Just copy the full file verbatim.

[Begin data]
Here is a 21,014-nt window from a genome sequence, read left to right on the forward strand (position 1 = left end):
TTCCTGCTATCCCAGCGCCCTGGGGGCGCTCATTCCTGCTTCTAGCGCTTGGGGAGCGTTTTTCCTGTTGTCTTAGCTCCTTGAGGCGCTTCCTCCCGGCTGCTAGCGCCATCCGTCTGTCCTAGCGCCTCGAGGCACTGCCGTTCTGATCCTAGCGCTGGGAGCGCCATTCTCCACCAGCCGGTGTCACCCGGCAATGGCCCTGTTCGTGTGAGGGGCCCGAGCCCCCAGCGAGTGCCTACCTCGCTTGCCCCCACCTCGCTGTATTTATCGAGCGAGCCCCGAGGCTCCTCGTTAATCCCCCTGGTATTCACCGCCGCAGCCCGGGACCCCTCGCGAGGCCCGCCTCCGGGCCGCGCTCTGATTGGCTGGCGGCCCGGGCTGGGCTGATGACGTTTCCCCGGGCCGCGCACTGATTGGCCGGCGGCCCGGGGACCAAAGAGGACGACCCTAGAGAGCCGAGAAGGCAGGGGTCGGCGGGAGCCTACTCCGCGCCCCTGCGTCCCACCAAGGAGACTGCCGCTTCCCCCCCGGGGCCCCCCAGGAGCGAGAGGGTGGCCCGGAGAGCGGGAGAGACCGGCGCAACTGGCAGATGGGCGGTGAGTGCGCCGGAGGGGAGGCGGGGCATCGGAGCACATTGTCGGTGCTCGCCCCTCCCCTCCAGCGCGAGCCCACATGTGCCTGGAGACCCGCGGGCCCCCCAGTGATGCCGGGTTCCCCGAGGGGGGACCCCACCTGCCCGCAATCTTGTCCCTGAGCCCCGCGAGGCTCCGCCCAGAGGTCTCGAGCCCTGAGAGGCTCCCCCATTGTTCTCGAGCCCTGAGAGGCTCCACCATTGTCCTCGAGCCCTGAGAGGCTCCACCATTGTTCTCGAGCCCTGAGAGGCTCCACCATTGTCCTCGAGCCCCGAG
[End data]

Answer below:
Here is a 21,014-nt window from a genome sequence, read left to right on the forward strand (position 1 = left end):
TTCCTGCTATCCCAGCGCCCTGGGGGCGCTCATTCCTGCTTCTAGCGCTTGGGGAGCGTTTTTCCTGTTGTCTTAGCTCCTTGAGGCGCTTCCTCCCGGCTGCTAGCGCCATCCGTCTGTCCTAGCGCCTCGAGGCACTGCCGTTCTGATCCTAGCGCTGGGAGCGCCATTCTCCACCAGCCGGTGTCACCCGGCAATGGCCCTGTTCGTGTGAGGGGCCCGAGCCCCCAGCGAGTGCCTACCTCGCTTGCCCCCACCTCGCTGTATTTATCGAGCGAGCCCCGAGGCTCCTCGTTAATCCCCCTGGTATTCACCGCCGCAGCCCGGGACCCCTCGCGAGGCCCGCCTCCGGGCCGCGCTCTGATTGGCTGGCGGCCCGGGCTGGGCTGATGACGTTTCCCCGGGCCGCGCACTGATTGGCCGGCGGCCCGGGGACCAAAGAGGACGACCCTAGAGAGCCGAGAAGGCAGGGGTCGGCGGGAGCCTACTCCGCGCCCCTGCGTCCCACCAAGGAGACTGCCGCTTCCCCCCCGGGGCCCCCCAGGAGCGAGAGGGTGGCCCGGAGAGCGGGAGAGACCGGCGCAACTGGCAGATGGGCGGTGAGTGCGCCGGAGGGGAGGCGGGGCATCGGAGCACATTGTCGGTGCTCGCCCCTCCCCTCCAGCGCGAGCCCACATGTGCCTGGAGACCCGCGGGCCCCCCAGTGATGCCGGGTTCCCCGAGGGGGGACCCCACCTGCCCGCAATCTTGTCCCTGAGCCCCGCGAGGCTCCGCCCAGAGGTCTCGAGCCCTGAGAGGCTCCCCCATTGTTCTCGAGCCCTGAGAGGCTCCACCATTGTCCTCGAGCCCTGAGAGGCTCCACCATTGTTCTCGAGCCCTGAGAGGCTCCACCATTGTCCTCGAGCCCCGAG